Google Glass is set to hit the market next year, but attendees at this week’s SIME conference in Stockholm were among the first to test out a prototype. The buzz around this wearable computing device has been massive, and not surprisingly, its exhibit at SIME drew huge crowds.
Although the prototype came with only a limited set of functions — among them the ability to take a photo by voice command — the possibility for applications seems great, even for the global aid community. A number of apps are in development to help fight fraud, increase efficiency in aid delivery and promote aid worker security.
Jonathan Cole and his colleagues at Skotkonung, a U.K.-based specialized software development company, are looking at using the Glass, with its face recognition capability, to enrol and verify the identity of aid beneficiaries.
Also with that function, it will remove the need for aid workers to carry IDs that may pose a risk to their safety, especially in aid hot spots such as Afghanistan and Somalia.
“Accurate time- and location-linked capture and checking of people and resources can ensure greater transparency and safety for aid personnel and beneficiaries through a reduction in use of current systems reliant on individual decision-making processes and the challenges that these can create in high-pressure environments,” Cole, Skotkonung’s managing director, told Devex.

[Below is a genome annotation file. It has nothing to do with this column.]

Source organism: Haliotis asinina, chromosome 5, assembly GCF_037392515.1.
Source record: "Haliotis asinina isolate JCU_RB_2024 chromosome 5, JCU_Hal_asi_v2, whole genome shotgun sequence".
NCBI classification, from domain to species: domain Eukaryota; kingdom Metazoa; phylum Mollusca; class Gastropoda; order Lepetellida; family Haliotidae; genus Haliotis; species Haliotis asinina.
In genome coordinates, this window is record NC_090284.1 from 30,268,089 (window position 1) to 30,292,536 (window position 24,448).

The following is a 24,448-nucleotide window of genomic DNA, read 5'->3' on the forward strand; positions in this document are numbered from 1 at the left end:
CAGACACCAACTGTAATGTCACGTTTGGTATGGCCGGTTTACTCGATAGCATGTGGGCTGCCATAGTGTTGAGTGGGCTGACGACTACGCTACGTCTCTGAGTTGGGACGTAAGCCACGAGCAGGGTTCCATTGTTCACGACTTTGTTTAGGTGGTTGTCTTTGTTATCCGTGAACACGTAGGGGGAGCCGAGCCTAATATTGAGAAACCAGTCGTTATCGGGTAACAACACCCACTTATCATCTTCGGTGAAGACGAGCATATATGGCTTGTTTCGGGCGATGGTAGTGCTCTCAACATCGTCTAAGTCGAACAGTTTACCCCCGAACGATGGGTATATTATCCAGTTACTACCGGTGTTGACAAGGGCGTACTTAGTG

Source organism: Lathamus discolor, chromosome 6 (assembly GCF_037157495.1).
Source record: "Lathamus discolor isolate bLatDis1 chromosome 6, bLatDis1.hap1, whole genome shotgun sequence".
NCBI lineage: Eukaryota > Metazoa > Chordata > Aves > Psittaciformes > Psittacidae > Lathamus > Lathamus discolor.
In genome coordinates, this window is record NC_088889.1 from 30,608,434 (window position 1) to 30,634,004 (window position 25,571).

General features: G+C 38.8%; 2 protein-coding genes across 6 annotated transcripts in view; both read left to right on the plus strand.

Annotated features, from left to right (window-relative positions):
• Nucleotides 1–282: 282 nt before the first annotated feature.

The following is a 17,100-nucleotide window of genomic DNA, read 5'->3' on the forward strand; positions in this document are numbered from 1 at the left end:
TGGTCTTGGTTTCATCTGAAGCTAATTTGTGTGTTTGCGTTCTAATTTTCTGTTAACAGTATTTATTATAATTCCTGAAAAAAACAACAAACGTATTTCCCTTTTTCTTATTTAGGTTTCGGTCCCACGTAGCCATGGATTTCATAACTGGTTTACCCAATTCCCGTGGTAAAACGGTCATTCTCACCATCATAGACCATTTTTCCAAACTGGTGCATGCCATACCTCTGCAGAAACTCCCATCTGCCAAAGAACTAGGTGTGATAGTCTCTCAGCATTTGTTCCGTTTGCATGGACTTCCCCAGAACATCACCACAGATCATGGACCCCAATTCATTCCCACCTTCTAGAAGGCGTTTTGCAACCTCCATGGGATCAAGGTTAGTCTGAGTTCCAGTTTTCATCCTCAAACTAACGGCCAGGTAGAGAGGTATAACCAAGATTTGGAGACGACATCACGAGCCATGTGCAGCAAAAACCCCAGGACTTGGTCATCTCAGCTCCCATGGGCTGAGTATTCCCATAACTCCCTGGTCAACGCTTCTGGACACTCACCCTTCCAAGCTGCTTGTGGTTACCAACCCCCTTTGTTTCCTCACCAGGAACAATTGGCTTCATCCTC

The demo variant of the application is in early stage testing; the final version will come out once the cost and full capability of the device are known.
“We will work to complete the application if it would appear viable in the aid marketplace,” Cole said.
In the meantime, Skotkonung is also exploring how it can combine the capabilities of the wearable gear with biometrics.
In 2012, the firm, as part of its involvement in a public works project in Africa, developed a biometric system for low-end Android smartphones to register, monitor and manage payment to project beneficiaries. The application captures face and fingerprint templates as well as biographical and location data of beneficiaries. Users then tap Wi-Fi and 3G connections when they’re available to send and receive data to a central database and Web portal as a way to report on progress of the project.
Since then, Skotkonung has designed software to promote transparency in cash and voucher transfer programs. The focus, Cole told Devex, was to come up with affordable technologies that can provide a secure tracking system, allowing donors to verify the transfer of cash and vouchers to end recipients, with full audit trail.
“It is also worth saying that as the system costs are low; the potential for these capabilities to be left in country at end of a donor-funded program as part of the legacy of the work is good,” Cole said, noting that the company charges a one-time license fee of 99 pounds ($158) per device and can help relief organizations procure hardware or work with compatible existing gadgets.
Skotkonung will work in the coming months with a key partner in the field to refine the applications, but said it welcomes collaboration especially with aid groups actively involved in cash and voucher transfer programs for the same purpose.
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